But I did get breast cancer, and I’m stuck repeating myself (I’ve noticed I keep re-posting old posts lately, geez, I guess I’m not just watching re-runs on TV, I’m putting out my own re-runs!). I feel stuck listening to the same conversation over and over, because the biggest Pink gorillas cannot seem to move forward. Komen & Kohl’s awful Pink website page filled with conversations starters are just the same old warmed over topics that’ve been discussed to death. No mention of Stage IV, the misguided idea that cancer is beatable with no mention that it is so likely to recur (as Stage IV, again ignoring that reality, duh), and of course, other pretty pink-i-tudes, like the notion cancer is a gift, something desirable (gee, no wonder those silly pancreatic cancer patients got confused—YES I’M BEING SARCASTIC). There is even the chance to win $50 from Kohl’s by sharing a personal breast cancer story. Even this idea is old news—it is just another version of the “only the positive stories get to the podium” phenomena so ever present in cancer tales. (Because a Cancer Curmudgeon-y story is unlikely to get a podium or prize.)This really burns me up, but I have to submerge that anger for some other day.
Using these proffered conversation starters that have already been discussed into the ground will just make the conversation about breast cancer look as silly as Mr. Short-Term Memory’s rants. Coming so soon after the pancreatic cancer PSA fuss, a marketing campaign that encourages folks to talk about breast cancer like such a conversation has never happened before is beyond tone deaf. I realize that this campaign is the result of too much time and money to simply cancel it after the pancreatic cancer PSA, but if Komen and Pink pushers had been paying attention to the growing grumbles in social media and even the mainstream (I guess that Orenstein article was just TL;DR for those involved with this campaign), maybe they’d have thought twice before developing this travesty.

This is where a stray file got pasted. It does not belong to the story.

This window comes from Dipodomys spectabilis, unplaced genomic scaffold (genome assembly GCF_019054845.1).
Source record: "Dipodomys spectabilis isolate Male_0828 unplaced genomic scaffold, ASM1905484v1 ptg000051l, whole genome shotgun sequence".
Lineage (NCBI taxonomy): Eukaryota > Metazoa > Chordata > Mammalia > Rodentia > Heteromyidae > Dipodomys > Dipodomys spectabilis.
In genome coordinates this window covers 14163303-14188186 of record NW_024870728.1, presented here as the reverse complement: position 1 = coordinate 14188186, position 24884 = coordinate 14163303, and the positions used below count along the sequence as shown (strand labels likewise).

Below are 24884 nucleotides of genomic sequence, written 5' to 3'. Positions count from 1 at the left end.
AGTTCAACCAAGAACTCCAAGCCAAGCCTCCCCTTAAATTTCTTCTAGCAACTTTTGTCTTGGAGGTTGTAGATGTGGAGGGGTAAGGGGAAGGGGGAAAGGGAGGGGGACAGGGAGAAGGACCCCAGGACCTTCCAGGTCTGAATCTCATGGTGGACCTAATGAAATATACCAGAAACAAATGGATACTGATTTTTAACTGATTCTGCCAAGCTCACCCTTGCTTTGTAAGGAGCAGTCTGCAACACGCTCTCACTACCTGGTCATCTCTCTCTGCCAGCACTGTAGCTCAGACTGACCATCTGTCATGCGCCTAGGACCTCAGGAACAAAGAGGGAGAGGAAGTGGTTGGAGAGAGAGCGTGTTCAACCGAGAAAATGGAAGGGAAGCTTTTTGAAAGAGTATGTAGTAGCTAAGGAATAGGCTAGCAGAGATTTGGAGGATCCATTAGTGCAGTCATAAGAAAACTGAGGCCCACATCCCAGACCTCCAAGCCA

So many have already eloquently spoken about the Komen & Kohl’s theft of elephant concept from METAvivor there is nothing to add. I was outraged at first, but now I step back and find I’m not even all that surprised. Pink pushers are so unable to move forward in the conversation regarding breast cancer, of course they are out of new ideas. Realizing this, I think to myself, is it any wonder they had to steal? Last I checked, METAvivor is still disappointed that K&K are Unwilling to Do the Right Thing. Too many resources stand to be wasted pursing legal action, but given Komen’s litigious history, perhaps “lawsuit” is the only language they speak?
I’m not suggesting that all the #talkpink turn into #STFU. It’s just that breast cancer is still such a huge problem that has not decreased in proportion with nearly 30 years of “talk”. Nothing has improved in terms of death, of mets patients. Doesn’t that seem like a conversational shift is needed? I’m not as specifically anti-Komen as some folks. Rather, I tend to get so incensed by nearly all Pink/rah-rah entities, or hell, ribbon and disease-of-the-month culture as a whole, that I sometimes cannot discern the individual pieces of the puzzle. Then my knee-jerk reaction is: “it all sucks!” But Komen really is The Worst this time round.
I think Kohl’s reached their goal—sorry, I cannot linger on that site enough to even understand how the shopping/donation process works, I was just too grossed out. I have not shopped there in years—as a pet/house sitter, I simply do not require their goods. So it was easy for me to boycott, and because it was so easy, I feel strange or hypocritical suggesting others boycott. I’d like to NEVER buy anything with a ribbon on it but it is damn near impossible in the case of some foods I like. I wonder if the backlash directed at K&K is enough to alter the next big Pink selling bonanza surely in the works? How many serious missteps like this will it take to end Komen? Part of me wishes someone would take them aside and clue them in, and that they’ll listen—simply because it is so hard to watch Komen embarrass themselves even though I cannot stand them. But the imp in me says, “hey, give ‘em enough rope….”
I wish I knew a solution to the over-abundance of Pink and all that comes with it. I only know I can no longer watch all these Pink re-enactments of the “Mr. Short-Term Memory” sketch.